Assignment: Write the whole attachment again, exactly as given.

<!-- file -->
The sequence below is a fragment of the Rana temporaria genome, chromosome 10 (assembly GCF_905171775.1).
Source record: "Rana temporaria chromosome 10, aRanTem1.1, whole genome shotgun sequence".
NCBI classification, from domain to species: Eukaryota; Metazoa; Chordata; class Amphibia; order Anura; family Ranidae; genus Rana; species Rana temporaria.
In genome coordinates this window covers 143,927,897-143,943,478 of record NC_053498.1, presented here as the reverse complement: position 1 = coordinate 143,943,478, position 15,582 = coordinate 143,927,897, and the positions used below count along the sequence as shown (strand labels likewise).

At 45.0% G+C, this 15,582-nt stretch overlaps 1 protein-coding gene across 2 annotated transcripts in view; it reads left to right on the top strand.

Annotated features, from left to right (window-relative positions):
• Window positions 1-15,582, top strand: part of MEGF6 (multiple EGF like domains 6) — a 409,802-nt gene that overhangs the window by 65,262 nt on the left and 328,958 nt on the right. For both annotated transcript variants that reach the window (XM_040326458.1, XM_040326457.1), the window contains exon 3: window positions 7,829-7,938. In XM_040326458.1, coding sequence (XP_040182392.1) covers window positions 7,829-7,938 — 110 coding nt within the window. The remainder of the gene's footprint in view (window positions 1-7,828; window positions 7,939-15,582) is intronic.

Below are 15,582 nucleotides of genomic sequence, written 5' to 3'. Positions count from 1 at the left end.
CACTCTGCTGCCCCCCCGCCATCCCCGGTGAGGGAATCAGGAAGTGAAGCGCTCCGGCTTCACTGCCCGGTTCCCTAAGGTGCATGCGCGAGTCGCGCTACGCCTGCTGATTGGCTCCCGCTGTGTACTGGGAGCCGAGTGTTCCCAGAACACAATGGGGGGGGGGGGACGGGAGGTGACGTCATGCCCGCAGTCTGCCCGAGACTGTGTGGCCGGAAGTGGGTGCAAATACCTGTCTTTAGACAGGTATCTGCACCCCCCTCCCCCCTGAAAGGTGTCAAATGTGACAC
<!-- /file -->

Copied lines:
The sequence below is a fragment of the Rana temporaria genome, chromosome 10 (assembly GCF_905171775.1).
Source record: "Rana temporaria chromosome 10, aRanTem1.1, whole genome shotgun sequence".
NCBI classification, from domain to species: Eukaryota; Metazoa; Chordata; class Amphibia; order Anura; family Ranidae; genus Rana; species Rana temporaria.
In genome coordinates this window covers 143,927,897-143,943,478 of record NC_053498.1, presented here as the reverse complement: position 1 = coordinate 143,943,478, position 15,582 = coordinate 143,927,897, and the positions used below count along the sequence as shown (strand labels likewise).

At 45.0% G+C, this 15,582-nt stretch overlaps 1 protein-coding gene across 2 annotated transcripts in view; it reads left to right on the top strand.

Annotated features, from left to right (window-relative positions):
• Window positions 1-15,582, top strand: part of MEGF6 (multiple EGF like domains 6) — a 409,802-nt gene that overhangs the window by 65,262 nt on the left and 328,958 nt on the right. For both annotated transcript variants that reach the window (XM_040326458.1, XM_040326457.1), the window contains exon 3: window positions 7,829-7,938. In XM_040326458.1, coding sequence (XP_040182392.1) covers window positions 7,829-7,938 — 110 coding nt within the window. The remainder of the gene's footprint in view (window positions 1-7,828; window positions 7,939-15,582) is intronic.

Below are 15,582 nucleotides of genomic sequence, written 5' to 3'. Positions count from 1 at the left end.
CACTCTGCTGCCCCCCCGCCATCCCCGGTGAGGGAATCAGGAAGTGAAGCGCTCCGGCTTCACTGCCCGGTTCCCTAAGGTGCATGCGCGAGTCGCGCTACGCCTGCTGATTGGCTCCCGCTGTGTACTGGGAGCCGAGTGTTCCCAGAACACAATGGGGGGGGGGGGACGGGAGGTGACGTCATGCCCGCAGTCTGCCCGAGACTGTGTGGCCGGAAGTGGGTGCAAATACCTGTCTTTAGACAGGTATCTGCACCCCCCTCCCCCCTGAAAGGTGTCAAATGTGACAC